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I think that critique (or sharing uncomfortable information) is very important, difficult, and misunderstood. I've started to notice many specific challenges when dealing with criticism - here's my quick take on some of the important ones. This comes mostly from a mix of books and personal experiences. 

This post is a bit rambly and rough. I expect much of the content will be self-evident to many readers. 

A whole lot has been written about criticism, but I've found the literature scattered and not very rationalist-coded (see point # 6). I wouldn't be surprised if there were better related lists out there that would apply to EA, please do leave comments if you know of them. 

1. Many People Hate Being Criticized

Many people and organizations actively detest being open or being criticized. Even if those being evaluated wouldn’t push back against evaluation, evaluators really don’t want to harm people. The fact that antagonistic actors online are using public information as ammunition makes things worse.

There’s a broad spectrum regarding how much candidness different people/agents can handle. Even the most critical people can be really bad at taking criticism. One extreme is Scandal Markets. These could be really pragmatically useful, but many people would absolutely hate showing up on one. If any large effective altruist community enforced high-candidness norms, that would exclude some subset of potential collaborators.

In business, there are innumerable books about how to give criticism and feedback. Similar to romantic relationships. It’s a major social issue!

2. Not Criticizing Leads to Distrust

What’s scarier than getting negative feedback? Knowing that people who matter to you dislike you, but not knowing why.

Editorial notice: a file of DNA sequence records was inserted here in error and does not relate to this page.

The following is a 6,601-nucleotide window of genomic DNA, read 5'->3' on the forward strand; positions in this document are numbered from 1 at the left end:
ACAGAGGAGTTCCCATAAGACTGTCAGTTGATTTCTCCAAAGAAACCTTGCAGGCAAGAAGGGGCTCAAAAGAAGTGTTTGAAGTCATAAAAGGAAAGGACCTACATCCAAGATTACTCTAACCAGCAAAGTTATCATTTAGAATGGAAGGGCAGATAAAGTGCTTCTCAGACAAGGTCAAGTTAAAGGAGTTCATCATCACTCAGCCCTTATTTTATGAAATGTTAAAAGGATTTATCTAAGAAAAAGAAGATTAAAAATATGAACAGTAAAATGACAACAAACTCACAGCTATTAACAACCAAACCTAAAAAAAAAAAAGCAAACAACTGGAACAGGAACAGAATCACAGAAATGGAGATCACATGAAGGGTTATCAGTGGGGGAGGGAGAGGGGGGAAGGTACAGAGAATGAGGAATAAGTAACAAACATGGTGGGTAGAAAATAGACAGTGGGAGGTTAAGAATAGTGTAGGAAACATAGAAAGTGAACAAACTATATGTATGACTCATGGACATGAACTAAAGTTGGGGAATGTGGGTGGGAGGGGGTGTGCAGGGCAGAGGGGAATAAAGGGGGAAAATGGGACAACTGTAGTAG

When there are barriers in communication, people often assume the worst. They make up bizarre stories.

The number one piece of advice I’ve seen for resolving tense situations in business and romance is to just talk to each other. (Sometimes bringing in a moderator can help with the early steps!)

If you have critical takes on someone, you could:

  1. Make it clear you have issues with them, be silent on the matter, or pretend you don’t have issues with them.
  2. Reveal these issues, or hide them.

Lying in Choice 1 can be locally convenient, but it often comes with many problems.

  1. You might have to create more lies to justify these lies.
  2. You might lie to yourself to make yourself more believable, but this messes with your epistemics in subtle ways that you won’t be able to notice.
  3. If others catch on that you do this, they won’t be able to trust many important things you say.

If you are honest in Choice 1 (this can include social hints) but choose to conceal in Choice 2, then the other party will make up reasons why you dislike them. These are heated topics (people hate being disliked). I suspect that’s why guesses here are often particularly bad.